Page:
Is a health insurance check-up on your financial to-do list for 2013? Whether your employer offers you a couple different plans to choose from, or you pay out of pocket for your own policy, how do you know if you're getting the most for your money?
Health insurance expert Katherine Woodfield provides 10 tips on how to navigate the sometimes-confusing lingo, mathematic calculations and insurance coverage options to help make sure you're getting the best deal on health insurance.
1. Call your family's doctors.
Ask for the office manager and find out if there are any providers or any plans that they do not accept. While the office manager may suggest plans they prefer, understand that they'll prefer plans that pay higher. Since you'll want to choose a plan with the lowest premium, note that the provider's suggestions may not be in your best interest.
2. Find out the cash payer cost of a routine sinusitis or bronchitis visit.
If you have $50 co-pay and the doctor would charge a cash paying patient $75 for the same visit, you are paying most of the cost of the visit already. This knowledge will become helpful later in this article as we discuss "costing out" your options.
3. Call or visit your pharmacy.
If there are maintenance medications you fill every month, call and ask the pharmacist how much the retail price is for those prescriptions every 30 days. Sometimes co-pays are actually higher than the retail cost! Also, if you are going to be filling the prescriptions from a mail-order pharmacy, you'll be purchasing the medication 90 days at a time. Remember the day count when comparing prices.
4. Call or visit two other pharmacies.
Now that you have one pharmacy's retail price, you may be surprised to learn that there are no set costs for prescriptions. I have seen price swings of up to $50/month on commonly-used generic prescription drugs. If you are going to be filling prescriptions every month, you may want to pick up different products from different stores.
5. Do you even need or want prescription coverage?
Once you have collected your prescription data, work out how much it would cost you each month if you paid cash for your prescriptions. If that number is very small (say $60/month) and the insurance plans you're considering are charging $200/month for their prescription benefit, consider "carving out" or not buying the prescription coverage. By the time you add in co-pays and premium rates, you may realize that you will save money purchasing prescriptions as you go.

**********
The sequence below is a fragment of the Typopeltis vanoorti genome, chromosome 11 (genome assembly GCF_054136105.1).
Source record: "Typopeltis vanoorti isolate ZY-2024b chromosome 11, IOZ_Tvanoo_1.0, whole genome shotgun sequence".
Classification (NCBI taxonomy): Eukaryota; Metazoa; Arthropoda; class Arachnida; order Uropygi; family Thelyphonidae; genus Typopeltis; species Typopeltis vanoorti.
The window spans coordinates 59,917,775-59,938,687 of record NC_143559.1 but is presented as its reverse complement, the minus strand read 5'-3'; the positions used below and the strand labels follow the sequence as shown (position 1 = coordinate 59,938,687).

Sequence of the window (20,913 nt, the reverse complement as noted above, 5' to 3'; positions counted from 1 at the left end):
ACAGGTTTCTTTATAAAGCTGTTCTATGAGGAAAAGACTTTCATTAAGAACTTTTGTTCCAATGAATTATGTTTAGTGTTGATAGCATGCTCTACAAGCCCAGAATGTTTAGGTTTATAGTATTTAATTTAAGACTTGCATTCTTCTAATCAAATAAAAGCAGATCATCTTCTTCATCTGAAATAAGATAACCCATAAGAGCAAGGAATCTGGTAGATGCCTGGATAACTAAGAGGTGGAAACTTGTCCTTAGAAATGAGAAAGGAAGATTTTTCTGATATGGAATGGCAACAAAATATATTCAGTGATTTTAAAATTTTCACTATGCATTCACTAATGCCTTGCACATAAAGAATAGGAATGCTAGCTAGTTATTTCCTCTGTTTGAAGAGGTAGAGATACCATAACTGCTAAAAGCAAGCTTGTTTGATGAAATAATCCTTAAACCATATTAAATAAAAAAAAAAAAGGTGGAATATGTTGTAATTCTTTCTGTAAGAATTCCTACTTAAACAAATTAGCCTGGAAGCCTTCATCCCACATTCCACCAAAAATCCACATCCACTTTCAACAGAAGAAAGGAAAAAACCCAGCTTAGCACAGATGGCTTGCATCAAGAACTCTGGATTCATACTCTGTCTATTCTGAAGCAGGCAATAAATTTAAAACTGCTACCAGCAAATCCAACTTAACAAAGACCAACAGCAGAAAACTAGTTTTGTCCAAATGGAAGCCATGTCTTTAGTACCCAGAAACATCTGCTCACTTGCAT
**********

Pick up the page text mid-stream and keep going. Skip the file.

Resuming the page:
6. Health care reform has mandated that insurance companies pay 100 percent before co-pay and deductible for all preventative care.
This means that childhood vaccinations, routine well visits and adult well care should not require a co-pay. You want to choose a plan that shows $0 for all those visits even when it has a deductible.
7. Don't be afraid of a deductible.
Do the math -- if your premium is $4,000 less per year should you add a $2,500 deductible, then lean toward the deductible. Even if you spend the full deductible, you are still ahead by $1,500. If you are healthy, you'll want to consider betting on yourself to save big money here.
8. Be wary of "hidden deductibles."
Many insurance plans charge a relatively low out-of-pocket office visit co-pay but have a $2,500 deductible if you are admitted to a hospital. The hidden hospital deductible is really where the out-of-pocket risk is. If the plans you are considering have a hidden hospital deductible, you may be paying more in premium than a higher deductible plan and end up straddled with a $2,500 hospitalization deductible on top of higher premiums.
9. Do the math.
Work out all of your annual predictable costs. Consider the free annual visits and look back at last year. How many prescriptions did you fill, and what was the retail cost? How many times did you go to the doctor for routine sick visits, and what would have been the retail cost? If this predictable number is significantly below the plan with a deductible, and that alternative saves you several thousand dollars, it might be the right plan for you.
10. Ask for an expedited copy of the contract.
Only with health insurance do you send in your money first and get the terms of your contract second. In most states, consumer protection laws give you two weeks to 30 days to change your mind, cancel your insurance and demand your money back after you have received the contract. When you're buying the insurance, make sure to ask how long you have to rescind your coverage and demand a refund in the event that you don't like the contract. Look at the contract and make sure you feel comfortable with the terms. If you don't understand anything, call the insurance company and ask someone to explain it to you. Keep asking until you feel comfortable with the answer.
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